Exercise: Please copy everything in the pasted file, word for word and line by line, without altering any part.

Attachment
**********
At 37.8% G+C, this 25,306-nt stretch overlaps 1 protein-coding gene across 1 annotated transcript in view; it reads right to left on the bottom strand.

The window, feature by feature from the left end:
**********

At 37.8% G+C, this 25,306-nt stretch overlaps 1 protein-coding gene across 1 annotated transcript in view; it reads right to left on the bottom strand.

The window, feature by feature from the left end: